Olive Oil Has Been Used Medicinally In The Mediterranean Diet For Generations
Even indigenous tribes in ancient period realized the importance of diet in maintaining human strength and vitality. The practice of cannibalism can be traced to their primitive belief that by eating stronger adversaries, they would also become strong. The modern scientists acknowledged the connection between Mediterranean diet and natural resistance against various diseases, but no research was undertaken till 1950s to establish any direct link between diet and human health. It was young researcher Ancel Keyes from the University of Minnesota and a team of international researchers, who tried to solve this mystery in 1958. Keyes concluded that a diet containing saturated fat significantly increase the chances of heart-related complications. He observed that low intake of meat and dairy products due to wartime shortages in Europe created a marked decline in heart-related diseases. During his tour to some African and European countries, he realized that the rich people consuming lots of dairy products and fat-laden meat were more prone to higher blood cholesterol levels and associated heart complications in comparison to poor people who could hardly afford regular consumption of these fatty products.
In order to establish his conclusion, Keyes and his colleagues conducted a much larger study involving more than 12,000 people in 40 – 59 age groups from seven countries. The participants from Finland, Greece, Italy, Japan, Netherlands, Yugoslavia and the United States were enrolled into sixteen study groups during 1958 – 1964. The researchers noted dietary habits, physical activity, blood pressure, and serum cholesterol of the participants in each study group or cohort and analyzed deaths from coronary heart disease at every five-year interval during this 20 year study period. This study established that physical characteristics and lifestyle patterns, particularly the eating habits in each of these groups significantly affected the frequency of heart attacks and strokes in the observed population. After ten years, it was clear that the Greeks were leading with the lowest mortality rates. The observation indicated a marked difference in mortality rates due to heart-related diseases.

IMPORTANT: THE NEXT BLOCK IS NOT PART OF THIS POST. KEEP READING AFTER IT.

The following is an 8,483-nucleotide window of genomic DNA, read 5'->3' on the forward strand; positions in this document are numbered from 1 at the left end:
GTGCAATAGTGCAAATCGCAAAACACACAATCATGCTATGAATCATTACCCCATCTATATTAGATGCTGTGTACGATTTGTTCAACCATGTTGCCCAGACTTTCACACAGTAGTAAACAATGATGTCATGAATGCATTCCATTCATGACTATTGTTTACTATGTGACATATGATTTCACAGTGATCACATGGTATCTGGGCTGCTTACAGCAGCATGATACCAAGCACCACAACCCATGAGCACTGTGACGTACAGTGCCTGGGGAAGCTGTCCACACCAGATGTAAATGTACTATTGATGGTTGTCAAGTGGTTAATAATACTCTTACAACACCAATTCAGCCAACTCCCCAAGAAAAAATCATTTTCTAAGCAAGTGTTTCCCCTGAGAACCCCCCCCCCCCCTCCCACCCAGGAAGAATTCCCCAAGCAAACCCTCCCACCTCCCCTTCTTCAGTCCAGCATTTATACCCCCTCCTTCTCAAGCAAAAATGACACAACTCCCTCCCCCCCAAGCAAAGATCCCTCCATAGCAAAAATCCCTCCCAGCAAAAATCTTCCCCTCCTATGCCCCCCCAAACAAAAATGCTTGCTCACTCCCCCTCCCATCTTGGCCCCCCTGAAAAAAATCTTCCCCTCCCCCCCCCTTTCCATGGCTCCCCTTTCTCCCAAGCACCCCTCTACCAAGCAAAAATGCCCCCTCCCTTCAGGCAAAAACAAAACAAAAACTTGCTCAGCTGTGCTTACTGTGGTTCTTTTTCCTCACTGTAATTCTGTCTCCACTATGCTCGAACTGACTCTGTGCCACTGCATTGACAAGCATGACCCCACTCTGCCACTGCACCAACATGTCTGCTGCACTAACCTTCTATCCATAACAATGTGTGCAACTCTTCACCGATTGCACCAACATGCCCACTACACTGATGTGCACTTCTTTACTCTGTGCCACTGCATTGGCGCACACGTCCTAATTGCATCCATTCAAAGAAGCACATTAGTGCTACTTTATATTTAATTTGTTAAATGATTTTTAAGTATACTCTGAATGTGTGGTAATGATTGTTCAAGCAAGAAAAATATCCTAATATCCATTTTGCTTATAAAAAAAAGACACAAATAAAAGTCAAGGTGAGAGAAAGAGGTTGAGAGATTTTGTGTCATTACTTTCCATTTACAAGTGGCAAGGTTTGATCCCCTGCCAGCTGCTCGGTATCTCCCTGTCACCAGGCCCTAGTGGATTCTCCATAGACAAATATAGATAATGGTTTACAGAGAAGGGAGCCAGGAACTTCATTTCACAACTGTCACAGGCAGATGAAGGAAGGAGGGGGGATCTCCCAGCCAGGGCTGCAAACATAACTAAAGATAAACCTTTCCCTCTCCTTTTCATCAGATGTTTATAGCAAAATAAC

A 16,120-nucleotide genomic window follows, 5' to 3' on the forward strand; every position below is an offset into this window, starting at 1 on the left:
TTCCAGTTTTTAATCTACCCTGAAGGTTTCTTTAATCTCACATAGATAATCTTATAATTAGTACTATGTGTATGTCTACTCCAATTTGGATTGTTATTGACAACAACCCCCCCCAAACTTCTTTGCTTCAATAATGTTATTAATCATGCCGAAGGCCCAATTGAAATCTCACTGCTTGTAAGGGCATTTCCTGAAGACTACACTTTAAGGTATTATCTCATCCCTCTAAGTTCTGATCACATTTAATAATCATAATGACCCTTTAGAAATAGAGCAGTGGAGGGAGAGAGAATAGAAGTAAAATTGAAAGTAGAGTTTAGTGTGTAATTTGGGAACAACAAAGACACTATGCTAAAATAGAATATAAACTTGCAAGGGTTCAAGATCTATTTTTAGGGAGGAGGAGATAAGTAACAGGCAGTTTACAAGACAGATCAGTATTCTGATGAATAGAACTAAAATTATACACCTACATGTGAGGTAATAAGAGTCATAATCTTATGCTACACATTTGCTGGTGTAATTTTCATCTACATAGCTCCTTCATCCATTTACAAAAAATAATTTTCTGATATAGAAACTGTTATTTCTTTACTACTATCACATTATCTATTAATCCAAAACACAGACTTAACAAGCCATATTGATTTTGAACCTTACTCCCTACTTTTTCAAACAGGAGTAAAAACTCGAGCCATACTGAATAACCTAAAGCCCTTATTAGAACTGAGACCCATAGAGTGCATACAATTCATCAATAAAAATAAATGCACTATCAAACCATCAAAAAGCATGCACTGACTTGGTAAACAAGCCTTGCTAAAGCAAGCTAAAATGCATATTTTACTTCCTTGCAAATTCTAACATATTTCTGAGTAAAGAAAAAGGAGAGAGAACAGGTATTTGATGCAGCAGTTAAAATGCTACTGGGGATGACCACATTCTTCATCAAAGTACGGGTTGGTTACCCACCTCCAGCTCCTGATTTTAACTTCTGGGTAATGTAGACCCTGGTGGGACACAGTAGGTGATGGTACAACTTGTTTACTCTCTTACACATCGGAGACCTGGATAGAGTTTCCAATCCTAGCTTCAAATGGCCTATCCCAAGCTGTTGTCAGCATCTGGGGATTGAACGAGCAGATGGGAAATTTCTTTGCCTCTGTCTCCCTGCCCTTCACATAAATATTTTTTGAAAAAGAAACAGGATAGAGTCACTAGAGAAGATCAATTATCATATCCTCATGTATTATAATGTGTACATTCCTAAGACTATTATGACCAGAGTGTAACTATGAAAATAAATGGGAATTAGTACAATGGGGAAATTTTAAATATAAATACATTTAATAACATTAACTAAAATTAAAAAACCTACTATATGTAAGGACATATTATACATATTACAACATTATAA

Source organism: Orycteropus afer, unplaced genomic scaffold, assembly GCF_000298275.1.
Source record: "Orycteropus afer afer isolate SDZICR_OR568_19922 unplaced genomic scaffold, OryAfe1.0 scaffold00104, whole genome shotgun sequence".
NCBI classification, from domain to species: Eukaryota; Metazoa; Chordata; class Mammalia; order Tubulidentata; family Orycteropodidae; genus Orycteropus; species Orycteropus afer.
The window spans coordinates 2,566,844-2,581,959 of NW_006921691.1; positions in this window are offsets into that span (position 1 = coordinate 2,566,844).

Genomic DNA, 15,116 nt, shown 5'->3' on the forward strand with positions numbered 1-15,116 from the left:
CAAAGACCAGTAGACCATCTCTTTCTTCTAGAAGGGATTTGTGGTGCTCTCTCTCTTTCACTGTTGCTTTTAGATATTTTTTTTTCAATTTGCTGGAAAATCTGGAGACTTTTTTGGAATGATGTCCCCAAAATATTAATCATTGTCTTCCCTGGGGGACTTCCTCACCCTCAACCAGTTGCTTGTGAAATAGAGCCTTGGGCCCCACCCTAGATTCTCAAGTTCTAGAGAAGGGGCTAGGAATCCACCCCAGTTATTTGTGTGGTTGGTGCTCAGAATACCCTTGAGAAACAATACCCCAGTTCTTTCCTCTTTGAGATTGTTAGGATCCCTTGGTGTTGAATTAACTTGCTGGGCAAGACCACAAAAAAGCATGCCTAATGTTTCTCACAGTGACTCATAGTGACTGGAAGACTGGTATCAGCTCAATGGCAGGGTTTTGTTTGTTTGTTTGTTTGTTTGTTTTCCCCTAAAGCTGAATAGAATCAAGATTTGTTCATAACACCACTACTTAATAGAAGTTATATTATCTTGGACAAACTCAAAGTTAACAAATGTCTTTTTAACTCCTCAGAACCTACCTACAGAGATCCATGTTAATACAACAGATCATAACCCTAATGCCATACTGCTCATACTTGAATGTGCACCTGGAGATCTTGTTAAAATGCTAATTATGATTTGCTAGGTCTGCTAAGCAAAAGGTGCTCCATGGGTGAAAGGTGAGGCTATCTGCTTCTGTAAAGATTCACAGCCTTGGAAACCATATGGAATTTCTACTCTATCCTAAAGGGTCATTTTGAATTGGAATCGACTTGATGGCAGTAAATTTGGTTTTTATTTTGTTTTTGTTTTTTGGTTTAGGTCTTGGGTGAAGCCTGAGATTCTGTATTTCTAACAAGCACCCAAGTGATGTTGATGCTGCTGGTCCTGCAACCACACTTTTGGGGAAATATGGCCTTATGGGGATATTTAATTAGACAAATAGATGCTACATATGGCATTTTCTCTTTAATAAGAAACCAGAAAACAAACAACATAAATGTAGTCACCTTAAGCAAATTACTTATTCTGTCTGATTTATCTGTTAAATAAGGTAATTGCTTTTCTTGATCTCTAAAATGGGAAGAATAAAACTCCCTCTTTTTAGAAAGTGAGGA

With 2B percent of the total population suffering from heart-related problems, the incidence of heart disease was highest among Finnish men. The observation about their eating behavior showed that this group mostly consumed saturated fat like butter and cheese to get almost 3B percent of their daily calorie requirements from fat. This 24 percent of total calorie intake in the form of saturated fat was more than twice an average American eats today! The Japanese cohorts consumed only 9 percent of their calorie requirements from fat (only 3 percent calories from saturated fat). The incidence of heart disease in Japanese group was five percent. Obviously, the Japanese men performed better, but they were far behind the Greek participants with only two percent incidence of heart disease and no deaths at all during this ten-year phase. Surprisingly, Greek men consumed almost equal amount of calories from fat as the Finnish group, but they got most of their calories from unsaturated fat. In comparison to a whopping 24 percent saturated fat intake by Finnish group, Greek participants only consumed B percent calories from saturated fat. Greeks consumed more fats in comparison to the Japanese group, but they still suffered from much lower incidence of heart disease than the Japanese group.